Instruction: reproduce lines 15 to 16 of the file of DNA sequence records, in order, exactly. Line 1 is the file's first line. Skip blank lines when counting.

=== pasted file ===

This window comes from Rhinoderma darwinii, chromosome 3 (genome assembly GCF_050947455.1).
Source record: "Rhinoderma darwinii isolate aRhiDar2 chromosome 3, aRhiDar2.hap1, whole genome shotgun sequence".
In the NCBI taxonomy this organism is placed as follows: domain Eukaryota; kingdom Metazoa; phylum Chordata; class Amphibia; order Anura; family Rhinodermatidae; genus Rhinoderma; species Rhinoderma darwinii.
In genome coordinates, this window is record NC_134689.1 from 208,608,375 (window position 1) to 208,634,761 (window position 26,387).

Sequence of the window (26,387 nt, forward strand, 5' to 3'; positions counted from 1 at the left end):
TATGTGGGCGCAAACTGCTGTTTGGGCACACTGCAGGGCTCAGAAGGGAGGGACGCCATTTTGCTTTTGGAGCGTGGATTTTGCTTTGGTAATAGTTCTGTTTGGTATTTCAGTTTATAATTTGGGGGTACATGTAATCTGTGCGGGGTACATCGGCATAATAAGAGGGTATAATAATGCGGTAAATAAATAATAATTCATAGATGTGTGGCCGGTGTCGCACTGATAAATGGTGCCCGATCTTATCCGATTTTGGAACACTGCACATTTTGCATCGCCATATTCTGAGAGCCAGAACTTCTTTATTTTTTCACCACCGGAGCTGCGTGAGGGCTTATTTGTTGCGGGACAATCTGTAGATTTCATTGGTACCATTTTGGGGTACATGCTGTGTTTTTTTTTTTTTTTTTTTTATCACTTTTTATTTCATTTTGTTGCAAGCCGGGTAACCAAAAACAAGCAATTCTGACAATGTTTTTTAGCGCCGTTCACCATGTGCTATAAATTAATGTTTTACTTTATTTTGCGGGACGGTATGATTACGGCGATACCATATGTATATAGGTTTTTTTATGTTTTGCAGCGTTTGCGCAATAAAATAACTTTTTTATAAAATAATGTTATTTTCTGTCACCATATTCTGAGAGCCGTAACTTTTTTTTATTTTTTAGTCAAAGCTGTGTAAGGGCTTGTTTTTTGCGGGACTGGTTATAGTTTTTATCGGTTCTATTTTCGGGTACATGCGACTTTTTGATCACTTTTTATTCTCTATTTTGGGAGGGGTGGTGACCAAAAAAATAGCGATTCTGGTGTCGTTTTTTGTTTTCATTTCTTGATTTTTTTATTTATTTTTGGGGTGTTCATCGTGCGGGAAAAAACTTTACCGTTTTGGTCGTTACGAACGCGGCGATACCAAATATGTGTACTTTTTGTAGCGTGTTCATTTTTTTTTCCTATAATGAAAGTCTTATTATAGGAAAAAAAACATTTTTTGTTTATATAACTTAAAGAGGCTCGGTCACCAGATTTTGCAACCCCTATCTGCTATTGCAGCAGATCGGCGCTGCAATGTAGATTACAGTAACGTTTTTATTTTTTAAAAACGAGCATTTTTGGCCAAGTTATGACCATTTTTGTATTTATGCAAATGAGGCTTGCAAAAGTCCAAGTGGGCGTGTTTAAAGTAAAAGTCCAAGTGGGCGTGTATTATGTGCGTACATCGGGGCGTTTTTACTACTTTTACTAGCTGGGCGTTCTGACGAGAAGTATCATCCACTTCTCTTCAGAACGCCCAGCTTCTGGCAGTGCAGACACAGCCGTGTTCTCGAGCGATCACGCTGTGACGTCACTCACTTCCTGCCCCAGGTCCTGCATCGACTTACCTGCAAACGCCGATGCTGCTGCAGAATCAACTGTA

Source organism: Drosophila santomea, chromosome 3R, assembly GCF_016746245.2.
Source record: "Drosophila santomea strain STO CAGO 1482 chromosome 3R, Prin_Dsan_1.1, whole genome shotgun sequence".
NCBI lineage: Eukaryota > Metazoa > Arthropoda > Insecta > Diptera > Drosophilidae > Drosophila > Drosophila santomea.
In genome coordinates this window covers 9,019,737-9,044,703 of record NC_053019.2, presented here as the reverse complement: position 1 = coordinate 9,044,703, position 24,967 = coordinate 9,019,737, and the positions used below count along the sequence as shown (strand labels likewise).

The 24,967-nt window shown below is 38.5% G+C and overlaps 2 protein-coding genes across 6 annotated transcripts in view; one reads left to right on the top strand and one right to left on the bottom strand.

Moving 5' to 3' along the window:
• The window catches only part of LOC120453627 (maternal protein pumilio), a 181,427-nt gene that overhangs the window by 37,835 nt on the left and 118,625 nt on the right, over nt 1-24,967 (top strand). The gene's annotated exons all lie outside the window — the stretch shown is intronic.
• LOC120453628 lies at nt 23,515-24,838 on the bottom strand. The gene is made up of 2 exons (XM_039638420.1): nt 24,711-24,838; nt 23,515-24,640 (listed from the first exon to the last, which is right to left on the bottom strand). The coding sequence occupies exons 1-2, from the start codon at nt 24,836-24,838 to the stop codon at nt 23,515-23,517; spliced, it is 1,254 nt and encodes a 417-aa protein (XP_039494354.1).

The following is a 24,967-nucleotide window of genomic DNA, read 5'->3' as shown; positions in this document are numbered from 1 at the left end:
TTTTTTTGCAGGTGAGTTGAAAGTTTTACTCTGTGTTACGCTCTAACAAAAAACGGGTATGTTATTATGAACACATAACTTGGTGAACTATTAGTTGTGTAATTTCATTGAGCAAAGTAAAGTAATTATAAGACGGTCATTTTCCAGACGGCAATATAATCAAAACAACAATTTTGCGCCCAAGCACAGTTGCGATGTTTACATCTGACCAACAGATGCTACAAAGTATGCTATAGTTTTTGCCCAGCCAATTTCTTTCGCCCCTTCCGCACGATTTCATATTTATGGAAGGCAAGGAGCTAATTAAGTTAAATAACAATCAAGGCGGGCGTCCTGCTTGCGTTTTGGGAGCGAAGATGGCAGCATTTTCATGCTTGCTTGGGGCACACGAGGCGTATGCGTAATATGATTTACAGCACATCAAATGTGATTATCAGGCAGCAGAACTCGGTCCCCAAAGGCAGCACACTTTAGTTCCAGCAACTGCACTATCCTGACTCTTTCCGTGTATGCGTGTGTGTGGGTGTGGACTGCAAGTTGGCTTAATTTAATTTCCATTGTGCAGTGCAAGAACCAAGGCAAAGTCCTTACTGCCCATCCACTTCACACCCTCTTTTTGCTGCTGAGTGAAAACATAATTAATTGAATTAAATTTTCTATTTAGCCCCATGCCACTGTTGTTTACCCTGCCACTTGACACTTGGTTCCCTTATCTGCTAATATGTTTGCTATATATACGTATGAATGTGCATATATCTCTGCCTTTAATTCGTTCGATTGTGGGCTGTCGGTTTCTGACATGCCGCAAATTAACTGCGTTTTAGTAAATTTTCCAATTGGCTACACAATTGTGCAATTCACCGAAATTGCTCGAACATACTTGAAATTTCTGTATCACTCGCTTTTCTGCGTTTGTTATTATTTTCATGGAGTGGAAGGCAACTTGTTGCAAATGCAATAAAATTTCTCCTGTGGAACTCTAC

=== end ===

The following is a 24,967-nucleotide window of genomic DNA, read 5'->3' as shown; positions in this document are numbered from 1 at the left end:
TTTTTTTGCAGGTGAGTTGAAAGTTTTACTCTGTGTTACGCTCTAACAAAAAACGGGTATGTTATTATGAACACATAACTTGGTGAACTATTAGTTGTGTAATTTCATTGAGCAAAGTAAAGTAATTATAAGACGGTCATTTTCCAGACGGCAATATAATCAAAACAACAATTTTGCGCCCAAGCACAGTTGCGATGTTTACATCTGACCAACAGATGCTACAAAGTATGCTATAGTTTTTGCCCAGCCAATTTCTTTCGCCCCTTCCGCACGATTTCATATTTATGGAAGGCAAGGAGCTAATTAAGTTAAATAACAATCAAGGCGGGCGTCCTGCTTGCGTTTTGGGAGCGAAGATGGCAGCATTTTCATGCTTGCTTGGGGCACACGAGGCGTATGCGTAATATGATTTACAGCACATCAAATGTGATTATCAGGCAGCAGAACTCGGTCCCCAAAGGCAGCACACTTTAGTTCCAGCAACTGCACTATCCTGACTCTTTCCGTGTATGCGTGTGTGTGGGTGTGGACTGCAAGTTGGCTTAATTTAATTTCCATTGTGCAGTGCAAGAACCAAGGCAAAGTCCTTACTGCCCATCCACTTCACACCCTCTTTTTGCTGCTGAGTGAAAACATAATTAATTGAATTAAATTTTCTATTTAGCCCCATGCCACTGTTGTTTACCCTGCCACTTGACACTTGGTTCCCTTATCTGCTAATATGTTTGCTATATATACGTATGAATGTGCATATATCTCTGCCTTTAATTCGTTCGATTGTGGGCTGTCGGTTTCTGACATGCCGCAAATTAACTGCGTTTTAGTAAATTTTCCAATTGGCTACACAATTGTGCAATTCACCGAAATTGCTCGAACATACTTGAAATTTCTGTATCACTCGCTTTTCTGCGTTTGTTATTATTTTCATGGAGTGGAAGGCAACTTGTTGCAAATGCAATAAAATTTCTCCTGTGGAACTCTAC